Wendy Yi Xu, PhD; Bryan E. Dowd, PhD; Macarius M. Donneyong, PhD; Yiting Li, PhD; and Sheldon M. Retchin, MD, MSPH
This study of claims among adults covered by employer-sponsored plans revealed substantial variations in out-of-network cost-sharing payments. The growth of cost sharing for nonemergent hospitalizations is concerning.
Objectives:Providers who do not contract with insurance plans are considered out-of-network (OON) providers. There were 2 objectives in this study: (1) to examine the variations of OON cost sharing, both at the state level and by care settings, and (2) to investigate the pattern of OON care use and cost sharing associated with OON care over time.
Study Design: Secondary data analysis using claims data of employer-sponsored insurance enrollees.
Methods: The study sample included adults aged 18 to 64 years who were continuously enrolled for at least a full calendar year with medical and prescription drug coverage and for whom OON care payment data were available. We examined levels and distributions of cost sharing for OON care from 2012 to 2017, in both emergency department (ED) and non-ED care settings. Outcome measures included annual use of health plan–covered OON care and total out-of-pocket (OOP) cost sharing for OON care. We also measured the use of and cost-sharing spending for OON care based on urgency and site of service. Logistic regression models were constructed to estimate the probability of OON care. Among those with each type of OON care, a generalized linear regression model was used to estimate the OOP spending on OON care.
Results: Slowly decreasing rates of OON care over time occurred in different care settings and at different urgency levels. The cost-sharing amounts for OON care rose rapidly from 2012 through 2016, before slowing slightly in 2017. The growth of cost sharing for OON care during nonemergent hospitalizations especially increased from $671 to $1286 during the study period. The amount enrollees spent on OON care grew in most states, but there were substantial variations.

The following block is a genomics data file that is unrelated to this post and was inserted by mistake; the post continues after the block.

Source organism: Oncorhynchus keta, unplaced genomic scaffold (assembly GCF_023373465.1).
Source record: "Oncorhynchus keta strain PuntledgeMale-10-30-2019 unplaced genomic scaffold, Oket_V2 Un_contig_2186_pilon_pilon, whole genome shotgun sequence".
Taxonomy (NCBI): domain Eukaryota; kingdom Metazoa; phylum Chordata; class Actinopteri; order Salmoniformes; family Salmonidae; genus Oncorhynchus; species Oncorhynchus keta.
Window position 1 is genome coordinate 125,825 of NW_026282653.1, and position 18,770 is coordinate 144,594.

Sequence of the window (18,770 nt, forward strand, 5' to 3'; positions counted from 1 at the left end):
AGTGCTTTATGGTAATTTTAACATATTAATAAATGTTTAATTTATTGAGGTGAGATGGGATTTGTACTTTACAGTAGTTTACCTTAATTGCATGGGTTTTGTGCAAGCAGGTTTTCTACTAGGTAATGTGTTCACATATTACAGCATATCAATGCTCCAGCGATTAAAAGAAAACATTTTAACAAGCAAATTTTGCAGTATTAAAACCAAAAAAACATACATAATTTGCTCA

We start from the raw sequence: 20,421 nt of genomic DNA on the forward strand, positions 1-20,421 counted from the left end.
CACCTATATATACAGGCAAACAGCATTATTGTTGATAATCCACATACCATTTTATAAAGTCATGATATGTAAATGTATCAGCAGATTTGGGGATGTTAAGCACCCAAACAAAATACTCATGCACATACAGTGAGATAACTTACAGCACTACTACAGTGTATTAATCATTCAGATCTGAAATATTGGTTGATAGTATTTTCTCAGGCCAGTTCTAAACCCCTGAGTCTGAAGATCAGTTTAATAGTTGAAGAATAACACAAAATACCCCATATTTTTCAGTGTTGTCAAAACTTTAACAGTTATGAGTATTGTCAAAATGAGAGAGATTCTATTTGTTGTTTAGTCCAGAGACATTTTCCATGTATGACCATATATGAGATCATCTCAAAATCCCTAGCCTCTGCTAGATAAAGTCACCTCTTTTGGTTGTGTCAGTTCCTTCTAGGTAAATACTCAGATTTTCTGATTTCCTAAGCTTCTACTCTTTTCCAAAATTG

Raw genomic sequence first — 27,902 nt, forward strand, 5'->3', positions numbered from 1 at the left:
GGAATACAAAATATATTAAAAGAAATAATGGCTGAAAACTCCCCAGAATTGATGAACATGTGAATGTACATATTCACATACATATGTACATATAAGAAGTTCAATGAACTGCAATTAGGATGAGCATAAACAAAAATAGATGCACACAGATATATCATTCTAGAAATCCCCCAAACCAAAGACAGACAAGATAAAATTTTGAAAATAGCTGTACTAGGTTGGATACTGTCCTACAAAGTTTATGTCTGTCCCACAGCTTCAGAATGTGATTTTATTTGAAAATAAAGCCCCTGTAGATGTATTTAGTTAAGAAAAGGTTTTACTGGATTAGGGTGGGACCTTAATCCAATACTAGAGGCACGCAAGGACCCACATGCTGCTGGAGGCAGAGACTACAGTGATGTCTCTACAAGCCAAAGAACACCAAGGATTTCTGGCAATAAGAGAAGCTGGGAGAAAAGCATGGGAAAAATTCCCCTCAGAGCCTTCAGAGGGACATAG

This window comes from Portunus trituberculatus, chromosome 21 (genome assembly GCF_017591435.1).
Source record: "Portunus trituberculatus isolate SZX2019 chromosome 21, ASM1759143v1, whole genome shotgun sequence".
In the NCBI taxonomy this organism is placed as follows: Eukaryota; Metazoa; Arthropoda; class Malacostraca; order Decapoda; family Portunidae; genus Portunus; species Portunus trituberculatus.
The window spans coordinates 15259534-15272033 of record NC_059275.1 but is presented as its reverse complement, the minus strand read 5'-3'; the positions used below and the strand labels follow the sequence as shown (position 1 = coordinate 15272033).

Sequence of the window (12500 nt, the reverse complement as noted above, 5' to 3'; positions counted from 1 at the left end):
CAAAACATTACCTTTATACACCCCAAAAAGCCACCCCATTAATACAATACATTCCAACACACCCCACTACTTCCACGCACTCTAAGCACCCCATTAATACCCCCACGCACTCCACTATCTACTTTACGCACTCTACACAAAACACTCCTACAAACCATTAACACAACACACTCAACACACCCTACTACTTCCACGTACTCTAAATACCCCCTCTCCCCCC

Conclusions: Cost-sharing payments for OON care represent a growing financial burden for some enrollees. Consumers should be held harmless from higher cost sharing for OON care when it occurs without their knowledge or consent. Further, health plan network adequacy may also merit closer scrutiny. Leveraging provider participation in narrow networks must be balanced with broader consumer protections.
Am J Manag Care. 2019;25(12):598-604
Cost-sharing payments for out-of-network (OON) care represent a substantial and growing financial burden to private plan enrollees.
- Policy attention is needed on enrollees’ burdens from cost sharing for OON care, especially during nonemergent hospitalizations.
- Patients should receive up-to-date disclosures of network status and be held harmless from higher cost sharing when OON care occurs without their consent or knowledge.
- Several policy changes, such as regulating cost-sharing amounts for OON care and scrutinizing network adequacy for commercial plans, could alleviate the burden.
- Health plans that leverage networks to lower costs must be balanced with the potential need for broader consumer protections.
Most privately insured Americans contribute toward insurance premiums and share in healthcare costs through substantial out-of-pocket (OOP) payments for deductibles, co-payments, and coinsurance. In recent years, growth in cost sharing for commercially insured individuals has outpaced wage growth.1,2 Network strategies employed by health plans have further expanded the landscape of cost-sharing tools. Health plans establish contracts with selected healthcare providers and pharmacies, which offer price discounts and other features in exchange for participation as in-network providers. Care that enrollees receive from noncontracting providers or pharmacies is considered out-of-network (OON) care.